When it comes down to it, a registry is really a wish list. So, while I had a personal budget for a stroller if it had to come out of my own pocket, this was an opportunity for me to ask for the stroller of my dreams. And, wouldn't you know it? A few family members went in on it together, which made a bigger price tag much more manageable.

At the same time, it's nice to include some of the smaller ticket items that are absolutely essential. I can't even begin to tell you how grateful I was to skip buying my own diapers for those first few weeks. (With super cute patterns, these are also surprisingly fun to give, too!)

Think about the gifts you would like to give

The first time I bought a mom-to-be a gift after my own child was born, I knew immediately what to look for on her registry: a diaper bag backpack, which I had come to have very strong opinions about after battling falling straps with my first diaper bag. This allowed me to feel like I had a personal touch in my gift, even if I brought one pre-selected by her.

I also appreciate it when my friends clearly incorporate their style into their registry choices, like with adorable baby outfits or nursery decor—and there's no sweeter "thank you" than a picture from a friend showing your gift in use.

Ask for things to grow with your child

Even though it's called a baby registry, there's no need to limit yourself to gifts to use before their first birthday. (To this day, I still have people who attended my baby shower to thank for the convertible bed that my oldest child sleeps in!) Knowing that, I would have included more options with long lifespans into my registry—namely, a baby carrier that can be used during the newborn months, baby months and well into the toddler years. A well-designed baby carrier would have saved my back from serious pain because it would have allowed me to comfortably and ergonomically carry my toddler as she made her way into the 25lb+ club. One brand that's designed to grow with your baby and accommodates 7-45 pounds (up to about four years old) and offers both inward and forward-facing positions is Ergobaby. With several different design and style options, you can easily find one that caters to your parenting needs. From an all-in-one carrier, like the Omni 360, that grows with baby from the newborn stages into the toddler years or a newborn-specific carrier, like the Embrace (and don't worry you can later upgrade to a carrier for an older baby, I recommend the 360 Carrier). The best part? All ergonomic designs are supportive and comfortable for both baby and parent, offering extra lumbar support with breathable, lightweight mesh styles. Everyone (even grandparents!) can get a kick out of babywearing, which is a nice and welcomed break for parents. Having one of these on my registry would have certainly made those first few years so much easier.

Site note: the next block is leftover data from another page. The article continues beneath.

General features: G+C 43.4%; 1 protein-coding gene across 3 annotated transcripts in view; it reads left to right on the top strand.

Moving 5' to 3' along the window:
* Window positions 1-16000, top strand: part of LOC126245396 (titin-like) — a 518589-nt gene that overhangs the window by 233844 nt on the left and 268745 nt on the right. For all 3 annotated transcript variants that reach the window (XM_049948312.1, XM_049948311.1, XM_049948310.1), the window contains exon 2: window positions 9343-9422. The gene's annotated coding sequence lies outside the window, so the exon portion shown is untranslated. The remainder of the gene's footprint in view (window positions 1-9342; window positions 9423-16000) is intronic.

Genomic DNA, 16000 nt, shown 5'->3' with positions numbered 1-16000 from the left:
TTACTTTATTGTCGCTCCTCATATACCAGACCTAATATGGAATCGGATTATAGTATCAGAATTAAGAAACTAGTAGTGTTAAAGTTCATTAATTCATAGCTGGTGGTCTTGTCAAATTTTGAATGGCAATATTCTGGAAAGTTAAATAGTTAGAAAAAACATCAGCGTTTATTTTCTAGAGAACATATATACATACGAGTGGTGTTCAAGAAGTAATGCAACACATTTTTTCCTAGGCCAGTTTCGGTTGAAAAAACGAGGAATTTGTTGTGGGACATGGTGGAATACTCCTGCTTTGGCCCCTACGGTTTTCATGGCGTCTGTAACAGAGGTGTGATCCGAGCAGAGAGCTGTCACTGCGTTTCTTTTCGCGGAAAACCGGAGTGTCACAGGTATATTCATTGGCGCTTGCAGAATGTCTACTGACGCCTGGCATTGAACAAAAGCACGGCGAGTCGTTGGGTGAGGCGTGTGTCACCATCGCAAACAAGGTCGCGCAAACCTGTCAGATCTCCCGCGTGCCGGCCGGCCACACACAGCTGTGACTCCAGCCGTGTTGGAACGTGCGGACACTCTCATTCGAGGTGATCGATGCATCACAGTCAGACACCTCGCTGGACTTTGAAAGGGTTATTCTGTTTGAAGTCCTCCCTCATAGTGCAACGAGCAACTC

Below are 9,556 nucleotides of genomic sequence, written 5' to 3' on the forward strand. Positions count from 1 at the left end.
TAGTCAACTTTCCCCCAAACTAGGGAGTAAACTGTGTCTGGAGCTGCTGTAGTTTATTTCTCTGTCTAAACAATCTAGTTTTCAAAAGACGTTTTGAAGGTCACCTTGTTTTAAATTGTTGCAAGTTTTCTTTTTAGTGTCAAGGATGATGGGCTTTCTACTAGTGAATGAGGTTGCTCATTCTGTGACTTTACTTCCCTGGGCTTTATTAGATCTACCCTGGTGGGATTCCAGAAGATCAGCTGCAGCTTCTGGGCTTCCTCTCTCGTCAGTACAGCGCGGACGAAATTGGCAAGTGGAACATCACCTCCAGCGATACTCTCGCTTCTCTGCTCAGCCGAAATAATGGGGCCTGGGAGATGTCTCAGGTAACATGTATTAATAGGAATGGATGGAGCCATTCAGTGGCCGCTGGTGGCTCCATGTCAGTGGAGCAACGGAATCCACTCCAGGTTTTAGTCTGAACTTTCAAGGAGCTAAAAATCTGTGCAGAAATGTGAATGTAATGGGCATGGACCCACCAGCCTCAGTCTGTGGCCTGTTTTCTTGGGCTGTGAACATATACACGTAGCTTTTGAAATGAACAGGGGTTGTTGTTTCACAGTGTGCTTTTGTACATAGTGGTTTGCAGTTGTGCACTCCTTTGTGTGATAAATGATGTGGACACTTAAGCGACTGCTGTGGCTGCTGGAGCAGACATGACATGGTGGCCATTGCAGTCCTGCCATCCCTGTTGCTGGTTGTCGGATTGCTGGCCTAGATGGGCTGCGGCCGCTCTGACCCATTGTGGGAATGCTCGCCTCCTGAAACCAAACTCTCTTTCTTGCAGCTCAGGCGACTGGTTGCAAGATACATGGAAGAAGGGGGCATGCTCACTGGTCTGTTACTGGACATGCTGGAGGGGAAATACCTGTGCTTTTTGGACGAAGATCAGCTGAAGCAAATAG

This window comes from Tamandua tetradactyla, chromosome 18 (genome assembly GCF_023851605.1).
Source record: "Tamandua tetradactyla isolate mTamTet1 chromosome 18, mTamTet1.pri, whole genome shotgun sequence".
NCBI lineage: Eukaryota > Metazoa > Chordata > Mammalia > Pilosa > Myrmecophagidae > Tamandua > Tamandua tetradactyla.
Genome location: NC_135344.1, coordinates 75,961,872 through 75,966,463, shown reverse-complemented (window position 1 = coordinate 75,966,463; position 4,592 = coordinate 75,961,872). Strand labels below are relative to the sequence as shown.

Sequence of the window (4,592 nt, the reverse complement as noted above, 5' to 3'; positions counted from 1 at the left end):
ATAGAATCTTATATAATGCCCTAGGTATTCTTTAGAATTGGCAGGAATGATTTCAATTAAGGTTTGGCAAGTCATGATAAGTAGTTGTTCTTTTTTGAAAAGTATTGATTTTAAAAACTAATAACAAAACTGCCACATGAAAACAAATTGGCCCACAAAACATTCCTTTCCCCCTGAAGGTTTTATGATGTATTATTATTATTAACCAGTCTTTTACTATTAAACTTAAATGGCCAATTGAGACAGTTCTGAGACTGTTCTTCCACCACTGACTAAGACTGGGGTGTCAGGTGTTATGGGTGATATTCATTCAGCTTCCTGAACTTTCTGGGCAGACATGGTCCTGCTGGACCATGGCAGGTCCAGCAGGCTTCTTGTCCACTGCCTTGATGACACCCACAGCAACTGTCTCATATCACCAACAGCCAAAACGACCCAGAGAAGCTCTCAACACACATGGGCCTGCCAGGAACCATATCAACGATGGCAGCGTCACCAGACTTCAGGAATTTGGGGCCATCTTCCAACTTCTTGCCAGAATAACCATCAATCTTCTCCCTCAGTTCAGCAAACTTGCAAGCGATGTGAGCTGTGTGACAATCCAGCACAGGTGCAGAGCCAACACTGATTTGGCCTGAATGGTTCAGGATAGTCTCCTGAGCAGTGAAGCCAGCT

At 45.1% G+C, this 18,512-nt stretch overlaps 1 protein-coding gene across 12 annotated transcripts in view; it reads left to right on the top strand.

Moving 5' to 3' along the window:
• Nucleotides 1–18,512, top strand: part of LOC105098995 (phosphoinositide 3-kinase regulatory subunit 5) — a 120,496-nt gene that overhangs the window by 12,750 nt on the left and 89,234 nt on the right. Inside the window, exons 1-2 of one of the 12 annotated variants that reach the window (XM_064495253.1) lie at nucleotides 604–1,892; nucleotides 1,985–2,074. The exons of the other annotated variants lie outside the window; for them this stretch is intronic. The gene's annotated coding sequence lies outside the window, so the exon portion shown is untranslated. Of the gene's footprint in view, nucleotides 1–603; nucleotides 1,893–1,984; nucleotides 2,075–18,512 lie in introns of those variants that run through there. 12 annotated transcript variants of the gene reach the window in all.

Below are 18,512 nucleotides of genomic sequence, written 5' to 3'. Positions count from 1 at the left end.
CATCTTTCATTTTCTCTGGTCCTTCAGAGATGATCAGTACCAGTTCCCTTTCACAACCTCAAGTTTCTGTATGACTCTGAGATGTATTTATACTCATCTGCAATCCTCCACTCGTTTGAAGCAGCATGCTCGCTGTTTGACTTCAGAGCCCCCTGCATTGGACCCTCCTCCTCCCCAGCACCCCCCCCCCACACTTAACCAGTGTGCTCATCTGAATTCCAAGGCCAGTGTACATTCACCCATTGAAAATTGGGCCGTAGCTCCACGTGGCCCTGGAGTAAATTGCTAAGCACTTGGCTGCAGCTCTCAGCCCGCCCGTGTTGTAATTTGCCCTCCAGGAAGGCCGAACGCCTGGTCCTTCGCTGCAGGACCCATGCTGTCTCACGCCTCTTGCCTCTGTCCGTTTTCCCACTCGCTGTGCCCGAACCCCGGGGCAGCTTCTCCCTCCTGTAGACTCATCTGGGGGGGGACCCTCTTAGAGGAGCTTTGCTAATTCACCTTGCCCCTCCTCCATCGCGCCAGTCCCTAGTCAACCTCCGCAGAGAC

Motherly is your daily #momlife manual; we are here to help you easily find the best, most beautiful products for your life that actually work. We share what we love—and we may receive a commission if you choose to buy. You've got this.

This article was sponsored by Ergobaby. Thank you for supporting the brands that support Motherly and mamas.


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My husband and I talked about a lot of things before becoming parents—our values, what kinds of parents our parents had been, and how that informed the kinds of parents we wanted to be. Those were good and important conversations and helped us get on the same page about some overarching themes of parenting.

But you know what we did not discuss? Which parent would be in charge of pediatrician visits. Who would handle researching the best way to introduce solid foods. And, down the road, which parent would take the lead on communicating with teachers. And oh so much more!

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If there is one thing I would love to go back and redo, it is having a very specific conversation with my partner about how parenting duties were going to be shared.

Here's what I wish we'd talked about.